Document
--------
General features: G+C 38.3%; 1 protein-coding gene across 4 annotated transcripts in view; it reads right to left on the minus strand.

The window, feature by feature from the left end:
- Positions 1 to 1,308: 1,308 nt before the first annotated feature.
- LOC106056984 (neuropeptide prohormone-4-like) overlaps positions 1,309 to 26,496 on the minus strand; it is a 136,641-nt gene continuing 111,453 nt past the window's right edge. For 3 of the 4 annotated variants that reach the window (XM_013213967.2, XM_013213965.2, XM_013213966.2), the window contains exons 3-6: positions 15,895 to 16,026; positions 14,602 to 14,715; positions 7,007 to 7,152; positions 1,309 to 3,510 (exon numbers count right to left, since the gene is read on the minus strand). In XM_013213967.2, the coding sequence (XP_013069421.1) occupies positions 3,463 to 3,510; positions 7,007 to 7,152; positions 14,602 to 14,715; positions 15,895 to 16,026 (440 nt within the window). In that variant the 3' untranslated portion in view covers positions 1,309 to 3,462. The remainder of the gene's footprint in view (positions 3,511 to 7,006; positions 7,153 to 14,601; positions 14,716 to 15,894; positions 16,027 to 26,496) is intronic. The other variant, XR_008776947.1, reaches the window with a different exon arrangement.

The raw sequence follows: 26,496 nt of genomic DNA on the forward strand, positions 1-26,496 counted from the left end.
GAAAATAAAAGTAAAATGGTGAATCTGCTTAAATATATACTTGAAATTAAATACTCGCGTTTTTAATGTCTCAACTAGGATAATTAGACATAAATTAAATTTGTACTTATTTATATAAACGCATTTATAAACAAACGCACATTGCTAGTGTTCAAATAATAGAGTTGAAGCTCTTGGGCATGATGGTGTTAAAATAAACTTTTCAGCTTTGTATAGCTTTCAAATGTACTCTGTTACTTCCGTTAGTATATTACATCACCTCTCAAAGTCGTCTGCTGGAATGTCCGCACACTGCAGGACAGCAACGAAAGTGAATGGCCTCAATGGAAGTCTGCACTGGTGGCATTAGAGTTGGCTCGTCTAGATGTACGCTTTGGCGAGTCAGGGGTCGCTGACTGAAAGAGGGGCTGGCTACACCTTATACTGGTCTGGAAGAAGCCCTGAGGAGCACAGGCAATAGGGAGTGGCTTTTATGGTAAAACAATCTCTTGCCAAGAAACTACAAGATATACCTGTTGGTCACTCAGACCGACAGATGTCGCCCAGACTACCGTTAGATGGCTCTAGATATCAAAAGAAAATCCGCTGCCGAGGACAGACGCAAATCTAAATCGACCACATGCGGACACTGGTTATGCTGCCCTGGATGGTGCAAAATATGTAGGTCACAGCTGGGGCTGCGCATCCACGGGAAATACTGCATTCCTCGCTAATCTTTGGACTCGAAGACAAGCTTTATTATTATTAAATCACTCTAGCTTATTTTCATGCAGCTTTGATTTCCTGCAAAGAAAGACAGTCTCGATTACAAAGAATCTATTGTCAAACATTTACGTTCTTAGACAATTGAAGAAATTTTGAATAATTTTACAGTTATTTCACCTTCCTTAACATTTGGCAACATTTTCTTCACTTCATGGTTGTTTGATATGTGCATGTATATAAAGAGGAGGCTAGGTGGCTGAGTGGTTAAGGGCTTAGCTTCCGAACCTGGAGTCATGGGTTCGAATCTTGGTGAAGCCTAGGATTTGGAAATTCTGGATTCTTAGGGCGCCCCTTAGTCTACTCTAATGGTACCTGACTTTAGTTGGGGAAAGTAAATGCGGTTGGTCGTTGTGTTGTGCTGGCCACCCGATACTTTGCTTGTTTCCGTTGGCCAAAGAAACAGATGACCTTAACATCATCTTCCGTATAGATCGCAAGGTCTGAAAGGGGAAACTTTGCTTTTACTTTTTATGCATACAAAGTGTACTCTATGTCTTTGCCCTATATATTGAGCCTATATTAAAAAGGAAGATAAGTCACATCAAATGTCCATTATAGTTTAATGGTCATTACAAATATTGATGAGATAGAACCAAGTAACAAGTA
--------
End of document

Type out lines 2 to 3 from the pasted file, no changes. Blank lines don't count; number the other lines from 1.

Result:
The window, feature by feature from the left end:
- Positions 1 to 1,308: 1,308 nt before the first annotated feature.